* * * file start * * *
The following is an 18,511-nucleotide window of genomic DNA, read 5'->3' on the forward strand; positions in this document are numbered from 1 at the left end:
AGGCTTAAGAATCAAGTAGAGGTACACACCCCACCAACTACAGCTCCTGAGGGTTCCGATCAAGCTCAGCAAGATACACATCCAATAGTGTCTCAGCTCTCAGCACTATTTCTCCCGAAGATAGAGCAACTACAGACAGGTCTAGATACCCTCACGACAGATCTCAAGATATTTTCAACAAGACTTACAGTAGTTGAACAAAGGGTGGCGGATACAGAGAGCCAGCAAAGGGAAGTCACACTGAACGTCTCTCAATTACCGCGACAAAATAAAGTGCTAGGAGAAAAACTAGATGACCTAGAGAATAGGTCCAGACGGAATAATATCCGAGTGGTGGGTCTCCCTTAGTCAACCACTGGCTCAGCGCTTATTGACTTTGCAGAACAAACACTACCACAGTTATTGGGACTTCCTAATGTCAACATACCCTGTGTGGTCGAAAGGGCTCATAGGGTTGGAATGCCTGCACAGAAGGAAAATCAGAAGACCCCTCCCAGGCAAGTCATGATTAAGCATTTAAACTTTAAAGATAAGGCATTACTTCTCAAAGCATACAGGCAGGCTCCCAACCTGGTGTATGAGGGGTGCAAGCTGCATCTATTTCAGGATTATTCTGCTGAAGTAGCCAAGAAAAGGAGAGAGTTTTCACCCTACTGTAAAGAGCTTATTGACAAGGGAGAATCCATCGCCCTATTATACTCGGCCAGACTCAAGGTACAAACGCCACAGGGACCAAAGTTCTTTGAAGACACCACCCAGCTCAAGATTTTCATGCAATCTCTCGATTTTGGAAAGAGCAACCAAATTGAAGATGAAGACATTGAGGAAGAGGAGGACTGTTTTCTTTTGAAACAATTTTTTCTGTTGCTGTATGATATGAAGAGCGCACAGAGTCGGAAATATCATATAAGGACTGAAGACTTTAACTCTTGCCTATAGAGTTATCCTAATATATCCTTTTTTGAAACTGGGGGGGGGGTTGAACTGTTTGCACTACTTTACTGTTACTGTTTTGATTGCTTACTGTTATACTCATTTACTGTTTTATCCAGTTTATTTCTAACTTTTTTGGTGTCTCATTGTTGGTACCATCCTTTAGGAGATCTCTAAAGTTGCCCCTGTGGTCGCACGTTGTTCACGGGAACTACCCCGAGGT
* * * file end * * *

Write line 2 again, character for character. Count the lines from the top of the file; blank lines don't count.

AGGCTTAAGAATCAAGTAGAGGTACACACCCCACCAACTACAGCTCCTGAGGGTTCCGATCAAGCTCAGCAAGATACACATCCAATAGTGTCTCAGCTCTCAGCACTATTTCTCCCGAAGATAGAGCAACTACAGACAGGTCTAGATACCCTCACGACAGATCTCAAGATATTTTCAACAAGACTTACAGTAGTTGAACAAAGGGTGGCGGATACAGAGAGCCAGCAAAGGGAAGTCACACTGAACGTCTCTCAATTACCGCGACAAAATAAAGTGCTAGGAGAAAAACTAGATGACCTAGAGAATAGGTCCAGACGGAATAATATCCGAGTGGTGGGTCTCCCTTAGTCAACCACTGGCTCAGCGCTTATTGACTTTGCAGAACAAACACTACCACAGTTATTGGGACTTCCTAATGTCAACATACCCTGTGTGGTCGAAAGGGCTCATAGGGTTGGAATGCCTGCACAGAAGGAAAATCAGAAGACCCCTCCCAGGCAAGTCATGATTAAGCATTTAAACTTTAAAGATAAGGCATTACTTCTCAAAGCATACAGGCAGGCTCCCAACCTGGTGTATGAGGGGTGCAAGCTGCATCTATTTCAGGATTATTCTGCTGAAGTAGCCAAGAAAAGGAGAGAGTTTTCACCCTACTGTAAAGAGCTTATTGACAAGGGAGAATCCATCGCCCTATTATACTCGGCCAGACTCAAGGTACAAACGCCACAGGGACCAAAGTTCTTTGAAGACACCACCCAGCTCAAGATTTTCATGCAATCTCTCGATTTTGGAAAGAGCAACCAAATTGAAGATGAAGACATTGAGGAAGAGGAGGACTGTTTTCTTTTGAAACAATTTTTTCTGTTGCTGTATGATATGAAGAGCGCACAGAGTCGGAAATATCATATAAGGACTGAAGACTTTAACTCTTGCCTATAGAGTTATCCTAATATATCCTTTTTTGAAACTGGGGGGGGGGTTGAACTGTTTGCACTACTTTACTGTTACTGTTTTGATTGCTTACTGTTATACTCATTTACTGTTTTATCCAGTTTATTTCTAACTTTTTTGGTGTCTCATTGTTGGTACCATCCTTTAGGAGATCTCTAAAGTTGCCCCTGTGGTCGCACGTTGTTCACGGGAACTACCCCGAGGT